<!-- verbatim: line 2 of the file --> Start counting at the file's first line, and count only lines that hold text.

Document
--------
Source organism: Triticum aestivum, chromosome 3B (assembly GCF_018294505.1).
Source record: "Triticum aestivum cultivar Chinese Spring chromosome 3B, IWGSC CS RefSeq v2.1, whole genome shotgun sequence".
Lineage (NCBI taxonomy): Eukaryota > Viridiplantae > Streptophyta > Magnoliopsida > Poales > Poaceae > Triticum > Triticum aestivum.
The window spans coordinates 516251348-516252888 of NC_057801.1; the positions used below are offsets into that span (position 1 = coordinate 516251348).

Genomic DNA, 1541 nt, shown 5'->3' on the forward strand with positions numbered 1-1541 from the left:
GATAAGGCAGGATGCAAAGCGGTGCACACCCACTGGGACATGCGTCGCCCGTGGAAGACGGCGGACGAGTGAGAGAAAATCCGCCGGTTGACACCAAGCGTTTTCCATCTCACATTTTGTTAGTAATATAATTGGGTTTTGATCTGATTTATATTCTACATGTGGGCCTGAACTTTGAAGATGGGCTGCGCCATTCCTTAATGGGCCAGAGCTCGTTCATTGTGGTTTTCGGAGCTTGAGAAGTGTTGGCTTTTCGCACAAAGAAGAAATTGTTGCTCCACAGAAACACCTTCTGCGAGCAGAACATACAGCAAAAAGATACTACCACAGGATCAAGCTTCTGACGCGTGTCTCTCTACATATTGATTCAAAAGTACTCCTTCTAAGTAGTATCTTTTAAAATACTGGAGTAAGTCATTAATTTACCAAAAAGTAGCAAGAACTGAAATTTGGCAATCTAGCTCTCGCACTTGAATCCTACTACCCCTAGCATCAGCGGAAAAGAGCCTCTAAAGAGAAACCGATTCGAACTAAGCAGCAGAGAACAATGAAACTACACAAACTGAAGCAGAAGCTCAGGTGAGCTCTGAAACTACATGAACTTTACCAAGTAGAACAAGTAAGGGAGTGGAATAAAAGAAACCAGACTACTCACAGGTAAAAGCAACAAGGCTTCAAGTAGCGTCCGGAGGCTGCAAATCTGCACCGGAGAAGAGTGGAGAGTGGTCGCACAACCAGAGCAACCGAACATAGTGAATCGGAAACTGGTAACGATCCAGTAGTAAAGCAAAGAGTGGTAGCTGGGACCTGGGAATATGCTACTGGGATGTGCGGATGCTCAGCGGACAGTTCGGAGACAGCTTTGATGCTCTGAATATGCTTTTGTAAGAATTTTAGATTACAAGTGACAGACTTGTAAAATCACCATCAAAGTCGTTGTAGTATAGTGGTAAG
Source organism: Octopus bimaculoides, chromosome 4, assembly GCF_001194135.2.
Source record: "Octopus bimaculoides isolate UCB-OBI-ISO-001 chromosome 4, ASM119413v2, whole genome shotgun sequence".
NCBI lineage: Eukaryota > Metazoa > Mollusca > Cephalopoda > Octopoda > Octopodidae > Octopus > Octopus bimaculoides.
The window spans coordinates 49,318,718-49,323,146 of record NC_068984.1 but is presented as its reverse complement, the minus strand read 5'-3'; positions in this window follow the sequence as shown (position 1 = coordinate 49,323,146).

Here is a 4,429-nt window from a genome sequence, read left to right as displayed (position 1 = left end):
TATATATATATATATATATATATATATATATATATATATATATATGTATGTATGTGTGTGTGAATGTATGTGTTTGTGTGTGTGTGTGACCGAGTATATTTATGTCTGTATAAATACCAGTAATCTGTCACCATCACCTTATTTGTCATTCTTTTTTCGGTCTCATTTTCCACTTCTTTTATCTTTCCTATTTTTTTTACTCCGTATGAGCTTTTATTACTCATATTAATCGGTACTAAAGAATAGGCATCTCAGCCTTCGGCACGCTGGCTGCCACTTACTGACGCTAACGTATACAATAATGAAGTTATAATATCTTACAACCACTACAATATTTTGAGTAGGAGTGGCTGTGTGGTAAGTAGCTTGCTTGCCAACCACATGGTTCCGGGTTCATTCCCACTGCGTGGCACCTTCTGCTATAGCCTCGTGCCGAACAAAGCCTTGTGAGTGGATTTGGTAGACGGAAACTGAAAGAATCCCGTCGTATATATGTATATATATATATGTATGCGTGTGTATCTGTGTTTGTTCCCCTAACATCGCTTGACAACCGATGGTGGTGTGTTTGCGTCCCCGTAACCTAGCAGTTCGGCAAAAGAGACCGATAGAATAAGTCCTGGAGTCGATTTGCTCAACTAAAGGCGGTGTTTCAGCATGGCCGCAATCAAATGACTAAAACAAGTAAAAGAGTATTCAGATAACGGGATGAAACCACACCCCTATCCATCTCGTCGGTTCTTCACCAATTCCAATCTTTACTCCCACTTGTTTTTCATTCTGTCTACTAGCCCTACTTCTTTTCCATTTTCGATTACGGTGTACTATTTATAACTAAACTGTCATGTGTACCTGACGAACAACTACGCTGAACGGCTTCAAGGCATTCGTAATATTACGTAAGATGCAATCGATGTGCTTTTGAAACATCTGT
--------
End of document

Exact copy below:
Source record: "Triticum aestivum cultivar Chinese Spring chromosome 3B, IWGSC CS RefSeq v2.1, whole genome shotgun sequence".